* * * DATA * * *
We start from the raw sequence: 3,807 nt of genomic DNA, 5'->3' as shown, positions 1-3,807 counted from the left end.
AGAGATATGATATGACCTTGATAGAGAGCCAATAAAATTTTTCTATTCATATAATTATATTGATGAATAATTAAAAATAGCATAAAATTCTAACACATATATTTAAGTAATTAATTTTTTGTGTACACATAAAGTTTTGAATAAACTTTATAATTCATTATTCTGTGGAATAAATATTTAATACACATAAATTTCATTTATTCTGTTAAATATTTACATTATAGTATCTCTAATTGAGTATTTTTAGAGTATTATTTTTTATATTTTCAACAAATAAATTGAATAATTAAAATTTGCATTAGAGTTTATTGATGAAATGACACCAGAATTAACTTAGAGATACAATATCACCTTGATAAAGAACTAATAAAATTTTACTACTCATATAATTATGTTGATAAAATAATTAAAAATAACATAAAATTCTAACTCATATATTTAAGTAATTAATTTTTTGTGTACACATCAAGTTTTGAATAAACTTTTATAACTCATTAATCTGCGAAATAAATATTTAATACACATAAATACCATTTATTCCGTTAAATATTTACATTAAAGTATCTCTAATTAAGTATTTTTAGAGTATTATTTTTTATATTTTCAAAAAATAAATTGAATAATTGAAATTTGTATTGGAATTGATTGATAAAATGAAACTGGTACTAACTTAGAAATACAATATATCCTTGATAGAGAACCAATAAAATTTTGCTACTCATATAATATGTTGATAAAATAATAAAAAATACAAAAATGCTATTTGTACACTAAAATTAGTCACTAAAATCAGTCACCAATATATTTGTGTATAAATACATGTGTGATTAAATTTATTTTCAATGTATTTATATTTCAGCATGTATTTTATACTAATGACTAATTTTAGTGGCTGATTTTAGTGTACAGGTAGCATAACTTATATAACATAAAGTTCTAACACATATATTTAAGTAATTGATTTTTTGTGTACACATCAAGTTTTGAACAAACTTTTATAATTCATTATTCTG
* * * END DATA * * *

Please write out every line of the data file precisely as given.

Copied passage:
We start from the raw sequence: 3,807 nt of genomic DNA, 5'->3' as shown, positions 1-3,807 counted from the left end.
AGAGATATGATATGACCTTGATAGAGAGCCAATAAAATTTTTCTATTCATATAATTATATTGATGAATAATTAAAAATAGCATAAAATTCTAACACATATATTTAAGTAATTAATTTTTTGTGTACACATAAAGTTTTGAATAAACTTTATAATTCATTATTCTGTGGAATAAATATTTAATACACATAAATTTCATTTATTCTGTTAAATATTTACATTATAGTATCTCTAATTGAGTATTTTTAGAGTATTATTTTTTATATTTTCAACAAATAAATTGAATAATTAAAATTTGCATTAGAGTTTATTGATGAAATGACACCAGAATTAACTTAGAGATACAATATCACCTTGATAAAGAACTAATAAAATTTTACTACTCATATAATTATGTTGATAAAATAATTAAAAATAACATAAAATTCTAACTCATATATTTAAGTAATTAATTTTTTGTGTACACATCAAGTTTTGAATAAACTTTTATAACTCATTAATCTGCGAAATAAATATTTAATACACATAAATACCATTTATTCCGTTAAATATTTACATTAAAGTATCTCTAATTAAGTATTTTTAGAGTATTATTTTTTATATTTTCAAAAAATAAATTGAATAATTGAAATTTGTATTGGAATTGATTGATAAAATGAAACTGGTACTAACTTAGAAATACAATATATCCTTGATAGAGAACCAATAAAATTTTGCTACTCATATAATATGTTGATAAAATAATAAAAAATACAAAAATGCTATTTGTACACTAAAATTAGTCACTAAAATCAGTCACCAATATATTTGTGTATAAATACATGTGTGATTAAATTTATTTTCAATGTATTTATATTTCAGCATGTATTTTATACTAATGACTAATTTTAGTGGCTGATTTTAGTGTACAGGTAGCATAACTTATATAACATAAAGTTCTAACACATATATTTAAGTAATTGATTTTTTGTGTACACATCAAGTTTTGAACAAACTTTTATAATTCATTATTCTG